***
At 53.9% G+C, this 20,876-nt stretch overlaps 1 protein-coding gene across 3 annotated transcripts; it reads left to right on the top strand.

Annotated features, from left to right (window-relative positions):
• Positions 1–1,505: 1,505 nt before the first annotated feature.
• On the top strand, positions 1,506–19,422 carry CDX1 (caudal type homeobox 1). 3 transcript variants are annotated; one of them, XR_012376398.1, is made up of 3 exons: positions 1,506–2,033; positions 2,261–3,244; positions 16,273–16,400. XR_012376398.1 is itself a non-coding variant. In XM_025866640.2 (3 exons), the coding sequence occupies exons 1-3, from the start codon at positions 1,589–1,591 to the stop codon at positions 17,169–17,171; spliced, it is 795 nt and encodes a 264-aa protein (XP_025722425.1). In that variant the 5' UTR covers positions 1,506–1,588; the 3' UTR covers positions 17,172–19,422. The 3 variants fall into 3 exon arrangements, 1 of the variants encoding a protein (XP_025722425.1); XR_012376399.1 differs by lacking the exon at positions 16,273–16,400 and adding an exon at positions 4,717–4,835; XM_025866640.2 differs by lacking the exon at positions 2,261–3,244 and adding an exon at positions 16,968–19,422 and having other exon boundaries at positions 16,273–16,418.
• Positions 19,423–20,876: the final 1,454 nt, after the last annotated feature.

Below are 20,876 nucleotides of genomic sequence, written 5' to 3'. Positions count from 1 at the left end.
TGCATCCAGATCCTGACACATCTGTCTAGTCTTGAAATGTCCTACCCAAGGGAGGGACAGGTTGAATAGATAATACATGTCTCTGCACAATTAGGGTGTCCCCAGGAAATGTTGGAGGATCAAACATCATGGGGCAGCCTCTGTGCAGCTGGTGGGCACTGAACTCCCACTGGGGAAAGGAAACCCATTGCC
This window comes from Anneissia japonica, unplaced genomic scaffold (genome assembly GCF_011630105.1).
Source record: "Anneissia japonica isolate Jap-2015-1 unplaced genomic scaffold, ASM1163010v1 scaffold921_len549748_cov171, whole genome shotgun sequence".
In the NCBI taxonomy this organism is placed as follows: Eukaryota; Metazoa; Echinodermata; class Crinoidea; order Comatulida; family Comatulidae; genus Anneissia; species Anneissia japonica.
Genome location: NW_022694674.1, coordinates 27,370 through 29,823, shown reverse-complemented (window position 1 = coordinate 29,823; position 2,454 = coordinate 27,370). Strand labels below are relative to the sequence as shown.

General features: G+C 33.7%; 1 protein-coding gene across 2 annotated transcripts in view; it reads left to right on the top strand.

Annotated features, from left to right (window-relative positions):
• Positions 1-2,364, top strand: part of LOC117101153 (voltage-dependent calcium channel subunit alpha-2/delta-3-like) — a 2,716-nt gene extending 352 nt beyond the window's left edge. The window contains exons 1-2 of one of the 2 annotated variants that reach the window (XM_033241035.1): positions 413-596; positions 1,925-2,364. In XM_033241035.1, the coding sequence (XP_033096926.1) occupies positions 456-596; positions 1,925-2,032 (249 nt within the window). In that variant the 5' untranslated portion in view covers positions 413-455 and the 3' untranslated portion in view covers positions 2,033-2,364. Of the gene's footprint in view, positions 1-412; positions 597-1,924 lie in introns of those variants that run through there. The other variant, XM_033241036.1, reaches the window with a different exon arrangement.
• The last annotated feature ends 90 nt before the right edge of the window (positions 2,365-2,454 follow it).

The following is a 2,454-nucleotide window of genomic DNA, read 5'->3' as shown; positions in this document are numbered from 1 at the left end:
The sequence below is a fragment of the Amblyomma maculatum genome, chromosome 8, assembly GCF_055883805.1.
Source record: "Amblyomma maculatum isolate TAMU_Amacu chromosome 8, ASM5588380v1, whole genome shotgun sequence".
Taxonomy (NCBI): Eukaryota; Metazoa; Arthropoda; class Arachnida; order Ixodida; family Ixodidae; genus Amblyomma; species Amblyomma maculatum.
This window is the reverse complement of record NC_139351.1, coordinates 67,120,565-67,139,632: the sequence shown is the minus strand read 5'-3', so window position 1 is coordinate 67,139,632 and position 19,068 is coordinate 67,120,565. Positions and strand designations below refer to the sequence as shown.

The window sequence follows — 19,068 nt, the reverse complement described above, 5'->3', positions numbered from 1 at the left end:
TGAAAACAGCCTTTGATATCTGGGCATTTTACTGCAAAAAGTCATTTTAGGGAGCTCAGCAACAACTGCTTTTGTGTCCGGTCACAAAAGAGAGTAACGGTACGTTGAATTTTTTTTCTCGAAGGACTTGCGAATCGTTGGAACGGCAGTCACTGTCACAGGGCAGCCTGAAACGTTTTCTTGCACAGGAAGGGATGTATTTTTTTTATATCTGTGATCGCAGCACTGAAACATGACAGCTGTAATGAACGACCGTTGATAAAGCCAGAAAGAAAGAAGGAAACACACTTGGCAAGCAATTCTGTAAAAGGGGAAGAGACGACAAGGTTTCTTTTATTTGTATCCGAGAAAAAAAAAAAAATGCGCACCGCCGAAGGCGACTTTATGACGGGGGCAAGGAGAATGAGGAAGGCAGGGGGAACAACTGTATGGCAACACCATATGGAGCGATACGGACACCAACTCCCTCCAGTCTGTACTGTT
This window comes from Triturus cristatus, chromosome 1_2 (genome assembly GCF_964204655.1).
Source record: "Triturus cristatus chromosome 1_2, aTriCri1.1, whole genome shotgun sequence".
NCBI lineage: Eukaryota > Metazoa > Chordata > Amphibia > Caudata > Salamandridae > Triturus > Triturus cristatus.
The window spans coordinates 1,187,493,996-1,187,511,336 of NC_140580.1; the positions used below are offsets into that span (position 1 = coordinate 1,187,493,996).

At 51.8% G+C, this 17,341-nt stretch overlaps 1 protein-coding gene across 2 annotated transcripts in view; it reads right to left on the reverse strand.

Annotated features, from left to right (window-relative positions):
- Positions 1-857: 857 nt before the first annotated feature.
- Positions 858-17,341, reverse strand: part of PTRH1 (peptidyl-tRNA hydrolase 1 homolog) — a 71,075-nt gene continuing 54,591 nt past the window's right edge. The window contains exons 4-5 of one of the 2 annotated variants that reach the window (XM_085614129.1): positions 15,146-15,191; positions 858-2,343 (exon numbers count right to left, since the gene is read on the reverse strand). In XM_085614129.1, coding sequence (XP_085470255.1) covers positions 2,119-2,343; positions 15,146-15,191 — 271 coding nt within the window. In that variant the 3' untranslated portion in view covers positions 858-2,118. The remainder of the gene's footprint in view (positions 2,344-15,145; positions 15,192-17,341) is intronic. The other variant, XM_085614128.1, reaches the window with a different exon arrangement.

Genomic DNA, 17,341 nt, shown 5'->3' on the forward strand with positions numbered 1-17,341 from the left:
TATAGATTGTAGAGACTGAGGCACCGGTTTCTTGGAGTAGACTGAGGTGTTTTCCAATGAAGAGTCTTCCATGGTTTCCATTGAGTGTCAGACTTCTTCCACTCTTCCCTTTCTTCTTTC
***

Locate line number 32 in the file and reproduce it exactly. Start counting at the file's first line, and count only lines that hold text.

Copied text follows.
TATAGATTGTAGAGACTGAGGCACCGGTTTCTTGGAGTAGACTGAGGTGTTTTCCAATGAAGAGTCTTCCATGGTTTCCATTGAGTGTCAGACTTCTTCCACTCTTCCCTTTCTTCTTTC